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ON

A GROTTO

Near the Thames, at Twickenham,
Composed of Marbles, Spars, and Minerals.*

BY A. POPE.

1IIOU who shalt stop, where Thames' translu-
cent wave
Shines a broad mirror through the shadowy cave,
Where lingering drops from mineral roofs distill,
And pointed crystals break the sparkling rill,
Unpolish'd gems no ray on pride bestow,
And latent metals innocently glow:
Approach. Great Nature studiously behold!
And eye the mine-without a wish for gold.

* The improving and finishing this Grotto, was the favourite amusement of Mr. Pope's declining years; and the beauty of his poetic genius in the disposition and ornaments of this romantic recess, appears to as much advantage as in his best-contrived Poems—See his description of it in a letter to Edward Blount, Esq. vol. viii. of his works.

Approach: But aweful! Lo th' iEgcrian * grot Where, nobly-pensive, St. John sate and thought; Where British sighs from dying Wyndham stole, And the bright flame was shot thro' Marchmout's

soul. Let such, such only, tread this sacred floor, Who dare to love their country, and be poor.

* Alluding to Numa's projecting his System of Politics in this Grot; assisted, as he gave out, by the Goddess

Jiseria.

AN

ODE On ^OLUS's HARP.*

BY A. POPE.

Zetherial race, inhabitants of air!

Who hymn your God amid the secret grove; Ye unseen beings, to my harp repair,

And raise majestic strains, or melt in love.

Those tender notes, how kindly they upbraid!

With what soft woe they thrill the lover's heart! Sure from the hand of some unhappy maid,

Who dy'd of love, these sweet complainings part.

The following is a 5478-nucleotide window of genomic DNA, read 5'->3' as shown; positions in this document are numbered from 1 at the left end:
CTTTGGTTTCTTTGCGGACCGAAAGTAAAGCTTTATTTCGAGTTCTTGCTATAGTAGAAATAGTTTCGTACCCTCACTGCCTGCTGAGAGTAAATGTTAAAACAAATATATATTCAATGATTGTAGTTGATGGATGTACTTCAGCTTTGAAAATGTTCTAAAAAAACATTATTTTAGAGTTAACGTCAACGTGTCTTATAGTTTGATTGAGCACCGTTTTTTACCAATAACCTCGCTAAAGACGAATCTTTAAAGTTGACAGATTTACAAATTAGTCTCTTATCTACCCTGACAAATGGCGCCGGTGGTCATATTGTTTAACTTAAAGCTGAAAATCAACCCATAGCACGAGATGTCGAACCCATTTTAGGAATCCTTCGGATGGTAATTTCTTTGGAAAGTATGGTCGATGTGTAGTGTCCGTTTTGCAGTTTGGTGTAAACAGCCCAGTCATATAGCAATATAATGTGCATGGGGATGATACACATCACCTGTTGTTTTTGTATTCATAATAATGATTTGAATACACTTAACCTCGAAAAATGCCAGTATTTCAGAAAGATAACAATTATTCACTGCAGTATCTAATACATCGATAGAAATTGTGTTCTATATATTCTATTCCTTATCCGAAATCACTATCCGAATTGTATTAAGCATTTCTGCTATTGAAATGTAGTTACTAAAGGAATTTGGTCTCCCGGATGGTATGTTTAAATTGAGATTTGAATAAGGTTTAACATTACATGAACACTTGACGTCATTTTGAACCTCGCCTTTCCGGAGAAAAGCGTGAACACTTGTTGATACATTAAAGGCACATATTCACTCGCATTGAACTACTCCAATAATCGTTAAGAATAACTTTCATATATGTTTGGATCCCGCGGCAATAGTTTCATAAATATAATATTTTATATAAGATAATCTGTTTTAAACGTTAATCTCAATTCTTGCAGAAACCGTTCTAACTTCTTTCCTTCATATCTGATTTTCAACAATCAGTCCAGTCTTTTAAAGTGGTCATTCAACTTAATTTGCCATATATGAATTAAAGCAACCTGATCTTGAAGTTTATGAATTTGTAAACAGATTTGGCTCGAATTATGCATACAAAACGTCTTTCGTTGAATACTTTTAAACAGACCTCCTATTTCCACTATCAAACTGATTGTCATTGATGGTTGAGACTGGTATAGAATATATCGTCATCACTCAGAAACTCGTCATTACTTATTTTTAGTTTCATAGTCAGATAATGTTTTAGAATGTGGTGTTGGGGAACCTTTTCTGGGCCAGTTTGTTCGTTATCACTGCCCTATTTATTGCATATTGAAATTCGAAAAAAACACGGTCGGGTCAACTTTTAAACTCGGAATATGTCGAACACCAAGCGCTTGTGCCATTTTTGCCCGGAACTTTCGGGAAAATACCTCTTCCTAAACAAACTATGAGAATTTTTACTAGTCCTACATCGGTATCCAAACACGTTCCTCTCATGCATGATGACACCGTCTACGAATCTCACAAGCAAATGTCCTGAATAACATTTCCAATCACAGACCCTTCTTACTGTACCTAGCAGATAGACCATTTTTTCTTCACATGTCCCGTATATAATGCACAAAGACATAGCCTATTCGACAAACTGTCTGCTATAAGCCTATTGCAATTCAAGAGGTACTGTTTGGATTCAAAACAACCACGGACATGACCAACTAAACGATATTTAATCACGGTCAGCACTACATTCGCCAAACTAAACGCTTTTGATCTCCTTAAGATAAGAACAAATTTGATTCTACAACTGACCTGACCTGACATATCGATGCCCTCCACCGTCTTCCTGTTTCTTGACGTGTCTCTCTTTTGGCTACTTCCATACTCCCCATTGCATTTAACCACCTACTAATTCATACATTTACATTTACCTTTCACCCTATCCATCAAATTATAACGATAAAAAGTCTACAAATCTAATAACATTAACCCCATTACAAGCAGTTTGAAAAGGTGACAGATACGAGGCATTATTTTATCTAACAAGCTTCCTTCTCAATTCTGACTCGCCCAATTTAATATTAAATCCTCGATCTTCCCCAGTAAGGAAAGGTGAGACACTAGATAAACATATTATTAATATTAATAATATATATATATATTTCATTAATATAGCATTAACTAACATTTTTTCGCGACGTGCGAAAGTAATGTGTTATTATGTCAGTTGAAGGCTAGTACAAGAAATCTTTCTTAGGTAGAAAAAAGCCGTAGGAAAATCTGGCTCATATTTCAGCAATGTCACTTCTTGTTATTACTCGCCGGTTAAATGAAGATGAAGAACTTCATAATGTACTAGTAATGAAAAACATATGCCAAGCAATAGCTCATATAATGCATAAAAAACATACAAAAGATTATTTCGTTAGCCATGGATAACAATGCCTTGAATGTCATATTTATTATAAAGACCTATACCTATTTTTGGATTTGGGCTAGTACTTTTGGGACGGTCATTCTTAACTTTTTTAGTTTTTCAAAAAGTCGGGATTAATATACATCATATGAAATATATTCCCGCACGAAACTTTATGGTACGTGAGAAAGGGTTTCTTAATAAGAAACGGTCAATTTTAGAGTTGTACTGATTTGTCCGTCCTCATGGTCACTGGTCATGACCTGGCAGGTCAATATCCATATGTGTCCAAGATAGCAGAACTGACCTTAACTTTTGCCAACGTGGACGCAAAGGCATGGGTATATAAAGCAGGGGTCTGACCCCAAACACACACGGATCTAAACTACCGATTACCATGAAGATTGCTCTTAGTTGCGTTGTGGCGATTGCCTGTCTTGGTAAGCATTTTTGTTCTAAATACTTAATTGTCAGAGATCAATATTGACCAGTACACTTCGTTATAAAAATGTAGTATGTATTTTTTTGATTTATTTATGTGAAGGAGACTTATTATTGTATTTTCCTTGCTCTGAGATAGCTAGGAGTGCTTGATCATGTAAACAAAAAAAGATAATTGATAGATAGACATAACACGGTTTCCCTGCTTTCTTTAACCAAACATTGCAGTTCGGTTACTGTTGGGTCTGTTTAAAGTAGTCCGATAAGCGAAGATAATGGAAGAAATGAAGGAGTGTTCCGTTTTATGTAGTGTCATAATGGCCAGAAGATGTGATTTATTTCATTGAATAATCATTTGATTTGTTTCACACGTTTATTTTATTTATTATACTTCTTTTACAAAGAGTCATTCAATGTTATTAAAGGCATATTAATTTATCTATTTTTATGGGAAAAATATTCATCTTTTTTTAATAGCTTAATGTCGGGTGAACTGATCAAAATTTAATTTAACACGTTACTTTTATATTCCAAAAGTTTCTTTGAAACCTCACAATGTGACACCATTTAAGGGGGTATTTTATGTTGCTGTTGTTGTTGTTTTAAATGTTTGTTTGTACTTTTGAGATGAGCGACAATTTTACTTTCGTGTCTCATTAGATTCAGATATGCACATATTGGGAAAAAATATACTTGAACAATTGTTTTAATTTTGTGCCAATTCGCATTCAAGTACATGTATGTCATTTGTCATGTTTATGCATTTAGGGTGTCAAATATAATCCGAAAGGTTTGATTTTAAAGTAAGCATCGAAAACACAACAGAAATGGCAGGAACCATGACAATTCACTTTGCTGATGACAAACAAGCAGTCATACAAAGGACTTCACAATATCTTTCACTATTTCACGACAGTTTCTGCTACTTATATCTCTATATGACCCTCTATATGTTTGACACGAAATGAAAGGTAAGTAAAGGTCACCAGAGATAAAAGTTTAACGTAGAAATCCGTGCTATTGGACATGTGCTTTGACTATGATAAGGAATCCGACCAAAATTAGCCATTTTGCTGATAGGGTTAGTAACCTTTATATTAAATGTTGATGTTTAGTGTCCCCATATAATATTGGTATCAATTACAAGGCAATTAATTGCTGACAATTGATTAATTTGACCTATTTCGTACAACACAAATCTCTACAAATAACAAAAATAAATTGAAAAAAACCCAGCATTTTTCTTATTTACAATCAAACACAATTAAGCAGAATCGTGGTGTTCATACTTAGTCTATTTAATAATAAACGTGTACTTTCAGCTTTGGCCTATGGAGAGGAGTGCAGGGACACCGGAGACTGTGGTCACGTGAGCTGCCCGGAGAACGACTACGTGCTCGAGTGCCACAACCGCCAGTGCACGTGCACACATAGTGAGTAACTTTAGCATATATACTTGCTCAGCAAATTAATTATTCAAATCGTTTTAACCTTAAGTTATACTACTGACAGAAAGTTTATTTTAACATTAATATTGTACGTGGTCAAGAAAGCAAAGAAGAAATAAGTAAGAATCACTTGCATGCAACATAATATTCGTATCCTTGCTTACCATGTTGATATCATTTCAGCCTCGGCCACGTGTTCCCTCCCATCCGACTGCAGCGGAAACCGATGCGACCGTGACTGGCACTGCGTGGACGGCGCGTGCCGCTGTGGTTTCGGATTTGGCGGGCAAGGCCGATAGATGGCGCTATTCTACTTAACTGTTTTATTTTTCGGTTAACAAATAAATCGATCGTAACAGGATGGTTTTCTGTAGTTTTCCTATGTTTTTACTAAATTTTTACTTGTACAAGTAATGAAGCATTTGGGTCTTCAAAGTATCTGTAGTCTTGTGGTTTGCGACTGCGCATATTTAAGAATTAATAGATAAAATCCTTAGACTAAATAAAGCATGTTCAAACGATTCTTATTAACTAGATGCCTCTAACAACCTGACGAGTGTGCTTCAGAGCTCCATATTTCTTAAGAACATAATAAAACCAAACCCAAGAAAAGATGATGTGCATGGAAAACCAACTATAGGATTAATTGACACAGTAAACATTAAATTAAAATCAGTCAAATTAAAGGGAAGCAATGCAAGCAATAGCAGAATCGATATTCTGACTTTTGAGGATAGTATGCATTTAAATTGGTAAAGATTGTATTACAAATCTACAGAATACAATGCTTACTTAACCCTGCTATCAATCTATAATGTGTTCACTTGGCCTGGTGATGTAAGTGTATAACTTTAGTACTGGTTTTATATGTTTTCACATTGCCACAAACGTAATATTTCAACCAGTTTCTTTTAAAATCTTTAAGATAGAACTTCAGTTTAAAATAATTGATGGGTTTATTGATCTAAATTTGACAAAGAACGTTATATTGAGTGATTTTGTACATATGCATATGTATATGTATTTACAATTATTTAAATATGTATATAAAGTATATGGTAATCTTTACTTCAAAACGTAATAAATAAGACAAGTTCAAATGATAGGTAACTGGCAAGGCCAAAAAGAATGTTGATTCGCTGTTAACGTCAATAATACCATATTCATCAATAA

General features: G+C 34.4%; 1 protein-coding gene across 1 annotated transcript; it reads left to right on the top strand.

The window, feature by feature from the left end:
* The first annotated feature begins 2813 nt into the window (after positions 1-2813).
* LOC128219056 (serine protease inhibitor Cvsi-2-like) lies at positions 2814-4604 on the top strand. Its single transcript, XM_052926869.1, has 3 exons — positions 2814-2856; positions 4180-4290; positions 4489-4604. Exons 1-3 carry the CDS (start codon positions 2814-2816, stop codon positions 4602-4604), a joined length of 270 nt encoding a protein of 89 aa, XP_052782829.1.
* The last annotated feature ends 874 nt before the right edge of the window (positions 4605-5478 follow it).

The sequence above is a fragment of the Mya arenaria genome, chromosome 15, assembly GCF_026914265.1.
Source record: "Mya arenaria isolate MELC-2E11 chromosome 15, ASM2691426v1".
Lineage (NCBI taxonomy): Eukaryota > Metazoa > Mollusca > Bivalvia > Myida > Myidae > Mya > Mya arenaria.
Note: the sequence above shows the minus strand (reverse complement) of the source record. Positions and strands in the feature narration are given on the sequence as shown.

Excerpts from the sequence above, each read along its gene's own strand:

But hark! that strain was of a graver tone;

On the deep strings his hand some hermit throws; Or he, the sacred Bard.'-\ who sat alone,

In the drear waste, and wept his people's woes.

* ^Eolus's Harp is a musical instrument, which plays with the wind, invented by Mr. Oswald; its properties are fully described in The Castle of Indolence. i Jeremiah.

Such was the song which Zion's children sung, When by Euphrates' stream they made their

And to such sadly solemn notes are strung [plaint: Angelic harps, to soothe a dying saint.

Methinks I hear the full celestial choir, [raise;

Thro' heaven's high dome their aweful anthem Now chanting clear, and now they all conspire

To swell the lofty hymn, from praise to praise.

Let me, ye wand'ring spirits of the wind,
Whoas wild Fancyprompts you touch the string,

Smit with your theme, be in your chorus join'd;
For, 'till you cease, my Muse forgets to sing.

PIPE OF TOBACCO:

IN IMITATION OF SIX SEVERAL AUTHOllS. BY I. H. BROWN, ESQ.

IMITATION I.—Collet Cibbee.
A NEW-YEAR's ODE.

jLauies egregii Casaris

Culpa deterere ingeni. Hon.

BECITATIVO.

KjLD battle-array, big with horror is fled,
And olive-rob'd Peace again lifts up her head.
Sing, ye Muses, Tobacco, the blessing of peace;
Was ever a nation so blessed as this?

AIR.
When summer suns grow red with heat,

Tobacco tempers Phoebus' ire,

When wint'ry storms around us beat,

Tobacco cheers with gentle fire.

Yellow Autumn, youthful Spring,

In thy praises jointly sing.

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